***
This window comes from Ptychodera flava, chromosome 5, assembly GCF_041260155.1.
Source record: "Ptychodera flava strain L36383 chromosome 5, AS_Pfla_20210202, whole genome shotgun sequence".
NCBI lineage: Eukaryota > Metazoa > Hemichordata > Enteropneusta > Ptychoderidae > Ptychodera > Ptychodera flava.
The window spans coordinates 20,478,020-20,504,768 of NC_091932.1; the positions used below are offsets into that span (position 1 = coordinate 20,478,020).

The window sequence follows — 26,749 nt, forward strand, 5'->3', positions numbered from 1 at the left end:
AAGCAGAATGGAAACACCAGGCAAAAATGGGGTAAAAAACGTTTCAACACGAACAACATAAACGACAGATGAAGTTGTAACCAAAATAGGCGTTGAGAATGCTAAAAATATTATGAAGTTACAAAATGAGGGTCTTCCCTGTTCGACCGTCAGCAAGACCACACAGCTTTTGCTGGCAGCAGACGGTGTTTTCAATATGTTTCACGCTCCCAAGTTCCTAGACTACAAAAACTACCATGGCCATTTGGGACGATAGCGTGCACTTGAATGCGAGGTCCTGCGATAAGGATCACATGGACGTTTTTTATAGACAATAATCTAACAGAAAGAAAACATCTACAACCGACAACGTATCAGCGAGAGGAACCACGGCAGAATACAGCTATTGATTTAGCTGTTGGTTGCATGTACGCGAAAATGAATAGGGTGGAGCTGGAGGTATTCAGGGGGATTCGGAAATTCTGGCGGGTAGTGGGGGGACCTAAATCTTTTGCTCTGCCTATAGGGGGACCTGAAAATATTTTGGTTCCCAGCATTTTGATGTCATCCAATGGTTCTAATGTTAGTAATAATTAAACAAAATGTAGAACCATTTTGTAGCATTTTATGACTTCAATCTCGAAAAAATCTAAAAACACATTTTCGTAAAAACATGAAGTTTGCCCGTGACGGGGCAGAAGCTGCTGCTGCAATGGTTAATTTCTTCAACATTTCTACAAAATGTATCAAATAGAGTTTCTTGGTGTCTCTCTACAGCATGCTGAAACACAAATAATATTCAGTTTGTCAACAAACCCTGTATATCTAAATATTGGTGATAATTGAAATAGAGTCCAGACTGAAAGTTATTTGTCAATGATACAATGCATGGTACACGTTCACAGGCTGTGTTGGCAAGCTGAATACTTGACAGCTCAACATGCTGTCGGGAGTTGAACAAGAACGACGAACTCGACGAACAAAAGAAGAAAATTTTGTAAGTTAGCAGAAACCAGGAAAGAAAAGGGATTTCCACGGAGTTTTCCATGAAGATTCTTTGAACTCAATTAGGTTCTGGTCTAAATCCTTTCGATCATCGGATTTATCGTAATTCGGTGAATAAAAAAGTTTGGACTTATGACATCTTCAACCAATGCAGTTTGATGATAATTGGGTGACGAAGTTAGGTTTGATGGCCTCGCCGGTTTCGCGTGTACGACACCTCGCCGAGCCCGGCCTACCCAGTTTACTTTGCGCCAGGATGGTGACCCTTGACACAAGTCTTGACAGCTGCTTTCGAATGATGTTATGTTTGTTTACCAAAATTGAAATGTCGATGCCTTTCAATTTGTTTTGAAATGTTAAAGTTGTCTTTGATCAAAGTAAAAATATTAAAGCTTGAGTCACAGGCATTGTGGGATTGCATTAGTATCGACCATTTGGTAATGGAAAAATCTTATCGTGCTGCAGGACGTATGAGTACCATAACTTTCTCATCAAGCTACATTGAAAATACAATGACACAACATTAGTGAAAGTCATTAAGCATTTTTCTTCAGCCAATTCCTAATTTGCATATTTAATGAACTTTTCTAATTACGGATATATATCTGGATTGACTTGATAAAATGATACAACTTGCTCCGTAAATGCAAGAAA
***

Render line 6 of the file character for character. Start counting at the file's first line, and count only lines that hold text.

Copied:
AAGCAGAATGGAAACACCAGGCAAAAATGGGGTAAAAAACGTTTCAACACGAACAACATAAACGACAGATGAAGTTGTAACCAAAATAGGCGTTGAGAATGCTAAAAATATTATGAAGTTACAAAATGAGGGTCTTCCCTGTTCGACCGTCAGCAAGACCACACAGCTTTTGCTGGCAGCAGACGGTGTTTTCAATATGTTTCACGCTCCCAAGTTCCTAGACTACAAAAACTACCATGGCCATTTGGGACGATAGCGTGCACTTGAATGCGAGGTCCTGCGATAAGGATCACATGGACGTTTTTTATAGACAATAATCTAACAGAAAGAAAACATCTACAACCGACAACGTATCAGCGAGAGGAACCACGGCAGAATACAGCTATTGATTTAGCTGTTGGTTGCATGTACGCGAAAATGAATAGGGTGGAGCTGGAGGTATTCAGGGGGATTCGGAAATTCTGGCGGGTAGTGGGGGGACCTAAATCTTTTGCTCTGCCTATAGGGGGACCTGAAAATATTTTGGTTCCCAGCATTTTGATGTCATCCAATGGTTCTAATGTTAGTAATAATTAAACAAAATGTAGAACCATTTTGTAGCATTTTATGACTTCAATCTCGAAAAAATCTAAAAACACATTTTCGTAAAAACATGAAGTTTGCCCGTGACGGGGCAGAAGCTGCTGCTGCAATGGTTAATTTCTTCAACATTTCTACAAAATGTATCAAATAGAGTTTCTTGGTGTCTCTCTACAGCATGCTGAAACACAAATAATATTCAGTTTGTCAACAAACCCTGTATATCTAAATATTGGTGATAATTGAAATAGAGTCCAGACTGAAAGTTATTTGTCAATGATACAATGCATGGTACACGTTCACAGGCTGTGTTGGCAAGCTGAATACTTGACAGCTCAACATGCTGTCGGGAGTTGAACAAGAACGACGAACTCGACGAACAAAAGAAGAAAATTTTGTAAGTTAGCAGAAACCAGGAAAGAAAAGGGATTTCCACGGAGTTTTCCATGAAGATTCTTTGAACTCAATTAGGTTCTGGTCTAAATCCTTTCGATCATCGGATTTATCGTAATTCGGTGAATAAAAAAGTTTGGACTTATGACATCTTCAACCAATGCAGTTTGATGATAATTGGGTGACGAAGTTAGGTTTGATGGCCTCGCCGGTTTCGCGTGTACGACACCTCGCCGAGCCCGGCCTACCCAGTTTACTTTGCGCCAGGATGGTGACCCTTGACACAAGTCTTGACAGCTGCTTTCGAATGATGTTATGTTTGTTTACCAAAATTGAAATGTCGATGCCTTTCAATTTGTTTTGAAATGTTAAAGTTGTCTTTGATCAAAGTAAAAATATTAAAGCTTGAGTCACAGGCATTGTGGGATTGCATTAGTATCGACCATTTGGTAATGGAAAAATCTTATCGTGCTGCAGGACGTATGAGTACCATAACTTTCTCATCAAGCTACATTGAAAATACAATGACACAACATTAGTGAAAGTCATTAAGCATTTTTCTTCAGCCAATTCCTAATTTGCATATTTAATGAACTTTTCTAATTACGGATATATATCTGGATTGACTTGATAAAATGATACAACTTGCTCCGTAAATGCAAGAAA